Kate Middleton only became Princess Kate a few months ago, but she’s already adding yet another royal title to her collection.
King Charles named his daughter-in-law as the new honorary Colonel of the Irish Guards, a title previously held by her husband, Prince William. The appointment is a logical one for the princess as she has spent most of her St. Patrick’s Day holidays since marrying into the royal family in 2011 honoring that guard’s regiment. The annual celebration typically involves Kate and her husband traveling to Aldershot in Hampshire, England to take part in the town’s annual parade alongside the Irish Guards. Once there, they also salute the regiment, pass out shamrock boutonniéres, meet with the regiment’s mascot, an Irish wolfhound named Seamus, and celebrate with a Guinness toast.
Queen Elizabeth previously named Prince William to the role of Colonel of the Irish Guards in 2011, just two months before his wedding, which is why he wore the traditional red Irish Guards officer uniform for the Westminster Abbey ceremony. But under this new sovereign, the prince has also received a new title. King Charles named his son Colonel of the Welsh Guards, a role befitting of his other new title, the Prince of Wales. Charles’s wife Queen Consort Camilla also received the new title of Colonel of the Grenadier Guards, an honor that was previously removed from Prince Andrew by his late mother. This appointment comes after Andrew lost the title amid the scandal surrounding his relationship with sex offender Jeffrey Epstein.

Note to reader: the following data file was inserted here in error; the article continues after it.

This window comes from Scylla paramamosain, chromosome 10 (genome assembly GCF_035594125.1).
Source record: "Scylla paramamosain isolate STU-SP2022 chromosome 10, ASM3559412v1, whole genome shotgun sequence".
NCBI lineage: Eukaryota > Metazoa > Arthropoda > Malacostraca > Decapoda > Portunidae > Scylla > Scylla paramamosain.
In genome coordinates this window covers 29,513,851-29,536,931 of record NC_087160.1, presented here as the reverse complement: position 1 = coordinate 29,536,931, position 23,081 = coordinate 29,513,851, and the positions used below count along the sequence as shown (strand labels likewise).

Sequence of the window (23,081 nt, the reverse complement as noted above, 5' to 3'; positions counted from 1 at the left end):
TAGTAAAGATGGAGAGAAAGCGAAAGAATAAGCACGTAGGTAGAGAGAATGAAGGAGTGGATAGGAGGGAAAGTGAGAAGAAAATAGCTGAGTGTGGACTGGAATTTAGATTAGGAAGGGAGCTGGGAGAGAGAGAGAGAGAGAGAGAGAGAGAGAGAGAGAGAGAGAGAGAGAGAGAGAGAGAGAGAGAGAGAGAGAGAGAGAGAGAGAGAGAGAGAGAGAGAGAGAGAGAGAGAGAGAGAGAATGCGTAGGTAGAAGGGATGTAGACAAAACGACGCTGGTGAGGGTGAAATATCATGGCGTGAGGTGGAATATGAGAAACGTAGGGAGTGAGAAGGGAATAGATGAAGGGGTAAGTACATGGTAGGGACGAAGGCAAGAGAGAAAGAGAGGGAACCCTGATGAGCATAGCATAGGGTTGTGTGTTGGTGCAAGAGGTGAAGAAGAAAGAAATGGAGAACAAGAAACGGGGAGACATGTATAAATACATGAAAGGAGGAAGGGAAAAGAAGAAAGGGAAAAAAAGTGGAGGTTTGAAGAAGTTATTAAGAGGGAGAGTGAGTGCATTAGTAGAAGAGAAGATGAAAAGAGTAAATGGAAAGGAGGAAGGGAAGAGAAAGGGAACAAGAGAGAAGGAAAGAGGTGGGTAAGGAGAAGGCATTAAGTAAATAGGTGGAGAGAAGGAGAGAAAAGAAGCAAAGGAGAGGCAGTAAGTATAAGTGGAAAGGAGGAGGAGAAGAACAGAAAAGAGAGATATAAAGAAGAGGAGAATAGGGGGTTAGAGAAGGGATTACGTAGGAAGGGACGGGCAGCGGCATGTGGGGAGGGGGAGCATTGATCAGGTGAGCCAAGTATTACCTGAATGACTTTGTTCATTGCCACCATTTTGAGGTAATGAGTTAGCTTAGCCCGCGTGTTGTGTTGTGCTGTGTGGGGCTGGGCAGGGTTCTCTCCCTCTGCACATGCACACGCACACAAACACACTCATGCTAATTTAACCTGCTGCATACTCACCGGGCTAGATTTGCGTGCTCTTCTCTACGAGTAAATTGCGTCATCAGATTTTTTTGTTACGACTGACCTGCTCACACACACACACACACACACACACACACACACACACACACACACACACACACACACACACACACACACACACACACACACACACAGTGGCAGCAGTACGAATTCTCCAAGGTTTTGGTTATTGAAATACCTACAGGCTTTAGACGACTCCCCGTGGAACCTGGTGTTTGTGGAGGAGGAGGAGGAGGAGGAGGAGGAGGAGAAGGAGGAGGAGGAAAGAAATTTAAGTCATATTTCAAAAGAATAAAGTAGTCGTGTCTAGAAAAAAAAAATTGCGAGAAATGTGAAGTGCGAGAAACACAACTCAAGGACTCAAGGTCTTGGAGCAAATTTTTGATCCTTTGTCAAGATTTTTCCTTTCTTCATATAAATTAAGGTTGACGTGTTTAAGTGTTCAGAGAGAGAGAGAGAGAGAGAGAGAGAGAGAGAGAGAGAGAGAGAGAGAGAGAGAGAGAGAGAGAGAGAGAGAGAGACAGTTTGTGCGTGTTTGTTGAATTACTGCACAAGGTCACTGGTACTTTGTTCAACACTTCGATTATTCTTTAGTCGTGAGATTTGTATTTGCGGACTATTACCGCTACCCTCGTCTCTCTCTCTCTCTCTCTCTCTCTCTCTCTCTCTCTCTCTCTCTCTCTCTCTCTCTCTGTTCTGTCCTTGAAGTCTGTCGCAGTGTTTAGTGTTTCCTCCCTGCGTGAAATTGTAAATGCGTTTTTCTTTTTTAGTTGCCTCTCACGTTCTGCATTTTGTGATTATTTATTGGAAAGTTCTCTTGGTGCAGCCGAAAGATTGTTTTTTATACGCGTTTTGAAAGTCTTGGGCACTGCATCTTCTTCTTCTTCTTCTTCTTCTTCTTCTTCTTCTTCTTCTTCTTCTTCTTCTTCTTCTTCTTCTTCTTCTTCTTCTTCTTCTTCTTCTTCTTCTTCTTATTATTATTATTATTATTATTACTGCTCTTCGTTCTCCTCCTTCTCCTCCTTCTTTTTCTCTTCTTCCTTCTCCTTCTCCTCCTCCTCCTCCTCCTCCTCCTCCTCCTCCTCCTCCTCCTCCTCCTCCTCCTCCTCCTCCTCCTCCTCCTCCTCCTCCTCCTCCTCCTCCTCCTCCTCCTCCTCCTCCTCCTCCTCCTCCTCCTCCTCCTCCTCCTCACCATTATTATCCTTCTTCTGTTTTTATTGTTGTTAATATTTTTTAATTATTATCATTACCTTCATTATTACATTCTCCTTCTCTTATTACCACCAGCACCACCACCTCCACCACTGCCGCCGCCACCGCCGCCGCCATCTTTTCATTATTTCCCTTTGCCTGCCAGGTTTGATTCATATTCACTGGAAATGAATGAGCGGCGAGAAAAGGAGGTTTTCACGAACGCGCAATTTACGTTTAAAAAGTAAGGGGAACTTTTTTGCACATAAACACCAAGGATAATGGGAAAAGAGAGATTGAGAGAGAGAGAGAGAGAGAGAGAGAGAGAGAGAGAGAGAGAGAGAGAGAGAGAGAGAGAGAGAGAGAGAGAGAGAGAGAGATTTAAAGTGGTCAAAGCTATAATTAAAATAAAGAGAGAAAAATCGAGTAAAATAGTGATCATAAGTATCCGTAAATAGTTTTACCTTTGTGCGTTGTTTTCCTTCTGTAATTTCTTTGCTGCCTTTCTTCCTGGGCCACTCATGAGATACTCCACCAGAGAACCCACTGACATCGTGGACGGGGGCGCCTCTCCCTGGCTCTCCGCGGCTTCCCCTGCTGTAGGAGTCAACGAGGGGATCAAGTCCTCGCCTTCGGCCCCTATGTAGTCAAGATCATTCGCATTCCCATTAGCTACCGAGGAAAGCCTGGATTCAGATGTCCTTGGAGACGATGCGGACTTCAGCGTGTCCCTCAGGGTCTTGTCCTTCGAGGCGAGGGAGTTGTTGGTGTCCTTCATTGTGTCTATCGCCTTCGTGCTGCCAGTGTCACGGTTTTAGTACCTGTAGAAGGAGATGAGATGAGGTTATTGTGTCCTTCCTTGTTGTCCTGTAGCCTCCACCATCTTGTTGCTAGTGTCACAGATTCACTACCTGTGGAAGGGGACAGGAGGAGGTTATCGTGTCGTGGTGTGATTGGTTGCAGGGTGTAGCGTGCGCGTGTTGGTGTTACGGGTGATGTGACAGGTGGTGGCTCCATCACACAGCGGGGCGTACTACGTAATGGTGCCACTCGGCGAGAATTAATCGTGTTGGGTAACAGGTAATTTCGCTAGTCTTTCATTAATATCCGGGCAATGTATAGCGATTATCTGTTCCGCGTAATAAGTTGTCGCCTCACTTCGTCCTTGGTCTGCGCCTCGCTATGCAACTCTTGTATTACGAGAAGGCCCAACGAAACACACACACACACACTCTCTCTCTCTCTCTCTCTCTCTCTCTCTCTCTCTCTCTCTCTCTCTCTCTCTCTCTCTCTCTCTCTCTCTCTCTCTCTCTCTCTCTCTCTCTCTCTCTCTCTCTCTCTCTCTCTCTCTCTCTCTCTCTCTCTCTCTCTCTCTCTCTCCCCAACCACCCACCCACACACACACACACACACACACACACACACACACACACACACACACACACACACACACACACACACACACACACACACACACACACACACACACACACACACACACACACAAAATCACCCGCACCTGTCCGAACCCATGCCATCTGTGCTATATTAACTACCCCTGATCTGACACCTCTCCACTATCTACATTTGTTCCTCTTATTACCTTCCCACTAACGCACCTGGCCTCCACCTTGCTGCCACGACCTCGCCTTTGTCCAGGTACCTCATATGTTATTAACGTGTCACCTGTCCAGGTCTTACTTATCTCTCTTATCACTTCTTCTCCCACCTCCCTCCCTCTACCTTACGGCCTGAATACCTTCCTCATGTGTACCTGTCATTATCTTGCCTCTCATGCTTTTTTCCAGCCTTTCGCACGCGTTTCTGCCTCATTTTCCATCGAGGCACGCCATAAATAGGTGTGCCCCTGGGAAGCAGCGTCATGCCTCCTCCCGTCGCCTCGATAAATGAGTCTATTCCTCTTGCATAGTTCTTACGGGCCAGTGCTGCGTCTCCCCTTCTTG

As part of this spate of announcements, King Charles also revealed that Trooping the Colour, the first public celebration of his birthday, will take place next year on June 17, six weeks after his coronation ceremony on May 6. The new monarch’s actual birthday is in November, but in keeping with Queen Elizabeth’s tradition, it will be celebrated by the nation as the kickoff to summer. The parade gets its name from the troops, the Household Division, that attend in their formal uniforms. It first began as a military exercise, but became a celebration for the sovereign in the 18th century during King George II’s reign. Under Queen Elizabeth, the event became one of the biggest celebrations of the year, featuring over 1,400 soldiers, 200 horses, and 400 musicians, and around 40 members of the royal family all gathered together on the balcony of Buckingham Palace.
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